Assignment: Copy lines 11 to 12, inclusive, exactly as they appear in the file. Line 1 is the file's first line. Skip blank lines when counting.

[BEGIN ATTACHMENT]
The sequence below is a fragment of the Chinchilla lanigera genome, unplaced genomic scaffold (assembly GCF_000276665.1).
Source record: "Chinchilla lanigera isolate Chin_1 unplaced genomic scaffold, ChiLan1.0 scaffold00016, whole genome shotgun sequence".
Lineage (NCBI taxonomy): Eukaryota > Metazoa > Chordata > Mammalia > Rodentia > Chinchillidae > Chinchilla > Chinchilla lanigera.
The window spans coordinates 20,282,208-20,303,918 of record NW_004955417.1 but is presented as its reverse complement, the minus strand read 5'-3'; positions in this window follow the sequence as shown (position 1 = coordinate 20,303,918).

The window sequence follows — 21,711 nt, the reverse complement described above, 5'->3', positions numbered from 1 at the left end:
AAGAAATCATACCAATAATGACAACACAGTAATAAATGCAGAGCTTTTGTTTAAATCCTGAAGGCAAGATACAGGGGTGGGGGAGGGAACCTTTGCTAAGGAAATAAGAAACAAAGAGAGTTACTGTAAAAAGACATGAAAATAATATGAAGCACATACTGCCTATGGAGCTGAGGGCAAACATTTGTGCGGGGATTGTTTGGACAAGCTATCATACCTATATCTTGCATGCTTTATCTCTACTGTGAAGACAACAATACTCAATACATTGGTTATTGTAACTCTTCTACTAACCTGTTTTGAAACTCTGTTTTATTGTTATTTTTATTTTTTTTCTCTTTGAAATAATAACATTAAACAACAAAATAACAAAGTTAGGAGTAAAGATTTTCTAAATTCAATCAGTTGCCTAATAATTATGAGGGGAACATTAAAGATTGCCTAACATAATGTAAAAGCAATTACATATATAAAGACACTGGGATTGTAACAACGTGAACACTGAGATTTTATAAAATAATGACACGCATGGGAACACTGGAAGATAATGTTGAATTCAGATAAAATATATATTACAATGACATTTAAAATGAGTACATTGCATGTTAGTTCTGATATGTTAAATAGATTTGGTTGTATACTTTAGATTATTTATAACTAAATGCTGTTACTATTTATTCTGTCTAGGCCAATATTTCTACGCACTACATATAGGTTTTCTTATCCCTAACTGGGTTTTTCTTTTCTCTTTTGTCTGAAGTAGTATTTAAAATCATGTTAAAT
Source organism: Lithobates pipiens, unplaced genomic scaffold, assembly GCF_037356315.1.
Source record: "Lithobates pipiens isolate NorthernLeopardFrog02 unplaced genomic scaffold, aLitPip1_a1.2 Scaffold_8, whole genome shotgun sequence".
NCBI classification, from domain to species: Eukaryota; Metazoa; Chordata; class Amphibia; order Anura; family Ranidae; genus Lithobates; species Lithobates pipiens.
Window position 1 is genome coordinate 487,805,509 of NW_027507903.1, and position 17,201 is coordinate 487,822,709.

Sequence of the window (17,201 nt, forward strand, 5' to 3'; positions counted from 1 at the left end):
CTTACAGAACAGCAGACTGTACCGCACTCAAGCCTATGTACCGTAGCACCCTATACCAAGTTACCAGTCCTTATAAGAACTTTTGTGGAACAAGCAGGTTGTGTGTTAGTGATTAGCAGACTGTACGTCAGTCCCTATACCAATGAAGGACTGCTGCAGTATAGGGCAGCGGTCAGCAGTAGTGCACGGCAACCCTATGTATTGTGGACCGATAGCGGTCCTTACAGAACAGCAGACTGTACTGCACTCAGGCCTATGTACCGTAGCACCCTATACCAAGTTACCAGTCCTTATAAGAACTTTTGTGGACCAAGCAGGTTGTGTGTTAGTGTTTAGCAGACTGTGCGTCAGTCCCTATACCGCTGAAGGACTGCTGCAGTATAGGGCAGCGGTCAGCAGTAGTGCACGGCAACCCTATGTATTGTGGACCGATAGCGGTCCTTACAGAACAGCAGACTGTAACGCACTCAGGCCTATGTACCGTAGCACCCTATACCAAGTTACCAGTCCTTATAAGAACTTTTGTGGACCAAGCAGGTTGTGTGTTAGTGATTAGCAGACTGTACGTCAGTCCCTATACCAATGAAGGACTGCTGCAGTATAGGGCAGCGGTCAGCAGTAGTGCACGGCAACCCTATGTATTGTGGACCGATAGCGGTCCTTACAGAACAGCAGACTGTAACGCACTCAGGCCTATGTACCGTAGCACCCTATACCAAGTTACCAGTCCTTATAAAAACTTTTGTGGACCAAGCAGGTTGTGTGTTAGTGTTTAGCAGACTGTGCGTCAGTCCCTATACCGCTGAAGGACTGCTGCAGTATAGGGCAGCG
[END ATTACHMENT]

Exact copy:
Sequence of the window (17,201 nt, forward strand, 5' to 3'; positions counted from 1 at the left end):
CTTACAGAACAGCAGACTGTACCGCACTCAAGCCTATGTACCGTAGCACCCTATACCAAGTTACCAGTCCTTATAAGAACTTTTGTGGAACAAGCAGGTTGTGTGTTAGTGATTAGCAGACTGTACGTCAGTCCCTATACCAATGAAGGACTGCTGCAGTATAGGGCAGCGGTCAGCAGTAGTGCACGGCAACCCTATGTATTGTGGACCGATAGCGGTCCTTACAGAACAGCAGACTGTACTGCACTCAGGCCTATGTACCGTAGCACCCTATACCAAGTTACCAGTCCTTATAAGAACTTTTGTGGACCAAGCAGGTTGTGTGTTAGTGTTTAGCAGACTGTGCGTCAGTCCCTATACCGCTGAAGGACTGCTGCAGTATAGGGCAGCGGTCAGCAGTAGTGCACGGCAACCCTATGTATTGTGGACCGATAGCGGTCCTTACAGAACAGCAGACTGTAACGCACTCAGGCCTATGTACCGTAGCACCCTATACCAAGTTACCAGTCCTTATAAGAACTTTTGTGGACCAAGCAGGTTGTGTGTTAGTGATTAGCAGACTGTACGTCAGTCCCTATACCAATGAAGGACTGCTGCAGTATAGGGCAGCGGTCAGCAGTAGTGCACGGCAACCCTATGTATTGTGGACCGATAGCGGTCCTTACAGAACAGCAGACTGTAACGCACTCAGGCCTATGTACCGTAGCACCCTATACCAAGTTACCAGTCCTTATAAAAACTTTTGTGGACCAAGCAGGTTGTGTGTTAGTGTTTAGCAGACTGTGCGTCAGTCCCTATACCGCTGAAGGACTGCTGCAGTATAGGGCAGCG